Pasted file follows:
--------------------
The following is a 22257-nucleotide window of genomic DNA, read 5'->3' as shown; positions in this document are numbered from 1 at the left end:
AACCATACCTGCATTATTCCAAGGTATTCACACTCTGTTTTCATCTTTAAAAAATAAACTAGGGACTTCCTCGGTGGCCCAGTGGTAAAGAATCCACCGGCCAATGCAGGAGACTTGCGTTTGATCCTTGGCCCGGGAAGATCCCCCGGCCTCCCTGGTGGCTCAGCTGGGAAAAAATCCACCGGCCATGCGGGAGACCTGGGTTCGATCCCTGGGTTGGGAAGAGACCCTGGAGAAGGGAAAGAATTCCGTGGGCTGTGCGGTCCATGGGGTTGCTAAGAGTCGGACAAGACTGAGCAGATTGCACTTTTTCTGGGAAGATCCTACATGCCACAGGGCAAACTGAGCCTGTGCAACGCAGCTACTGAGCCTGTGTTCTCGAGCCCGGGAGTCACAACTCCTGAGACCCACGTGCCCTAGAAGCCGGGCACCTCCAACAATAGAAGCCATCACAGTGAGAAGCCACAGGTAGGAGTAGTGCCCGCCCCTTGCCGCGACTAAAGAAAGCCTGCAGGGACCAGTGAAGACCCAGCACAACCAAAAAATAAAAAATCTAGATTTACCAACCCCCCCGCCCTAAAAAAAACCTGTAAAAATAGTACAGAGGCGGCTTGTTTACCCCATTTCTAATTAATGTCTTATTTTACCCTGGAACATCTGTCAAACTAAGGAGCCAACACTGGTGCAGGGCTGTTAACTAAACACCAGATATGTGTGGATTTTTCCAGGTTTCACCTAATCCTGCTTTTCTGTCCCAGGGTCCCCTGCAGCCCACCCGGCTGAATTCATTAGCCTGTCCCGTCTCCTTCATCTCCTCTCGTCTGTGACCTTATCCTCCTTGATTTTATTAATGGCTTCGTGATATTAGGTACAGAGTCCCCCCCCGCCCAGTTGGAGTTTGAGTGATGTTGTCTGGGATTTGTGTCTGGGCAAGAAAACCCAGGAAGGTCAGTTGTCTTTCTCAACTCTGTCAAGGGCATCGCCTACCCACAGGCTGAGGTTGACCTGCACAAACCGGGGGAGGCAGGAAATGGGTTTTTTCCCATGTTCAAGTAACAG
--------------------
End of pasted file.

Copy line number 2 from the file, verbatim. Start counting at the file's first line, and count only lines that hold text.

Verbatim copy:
AACCATACCTGCATTATTCCAAGGTATTCACACTCTGTTTTCATCTTTAAAAAATAAACTAGGGACTTCCTCGGTGGCCCAGTGGTAAAGAATCCACCGGCCAATGCAGGAGACTTGCGTTTGATCCTTGGCCCGGGAAGATCCCCCGGCCTCCCTGGTGGCTCAGCTGGGAAAAAATCCACCGGCCATGCGGGAGACCTGGGTTCGATCCCTGGGTTGGGAAGAGACCCTGGAGAAGGGAAAGAATTCCGTGGGCTGTGCGGTCCATGGGGTTGCTAAGAGTCGGACAAGACTGAGCAGATTGCACTTTTTCTGGGAAGATCCTACATGCCACAGGGCAAACTGAGCCTGTGCAACGCAGCTACTGAGCCTGTGTTCTCGAGCCCGGGAGTCACAACTCCTGAGACCCACGTGCCCTAGAAGCCGGGCACCTCCAACAATAGAAGCCATCACAGTGAGAAGCCACAGGTAGGAGTAGTGCCCGCCCCTTGCCGCGACTAAAGAAAGCCTGCAGGGACCAGTGAAGACCCAGCACAACCAAAAAATAAAAAATCTAGATTTACCAACCCCCCCGCCCTAAAAAAAACCTGTAAAAATAGTACAGAGGCGGCTTGTTTACCCCATTTCTAATTAATGTCTTATTTTACCCTGGAACATCTGTCAAACTAAGGAGCCAACACTGGTGCAGGGCTGTTAACTAAACACCAGATATGTGTGGATTTTTCCAGGTTTCACCTAATCCTGCTTTTCTGTCCCAGGGTCCCCTGCAGCCCACCCGGCTGAATTCATTAGCCTGTCCCGTCTCCTTCATCTCCTCTCGTCTGTGACCTTATCCTCCTTGATTTTATTAATGGCTTCGTGATATTAGGTACAGAGTCCCCCCCCGCCCAGTTGGAGTTTGAGTGATGTTGTCTGGGATTTGTGTCTGGGCAAGAAAACCCAGGAAGGTCAGTTGTCTTTCTCAACTCTGTCAAGGGCATCGCCTACCCACAGGCTGAGGTTGACCTGCACAAACCGGGGGAGGCAGGAAATGGGTTTTTTCCCATGTTCAAGTAACAG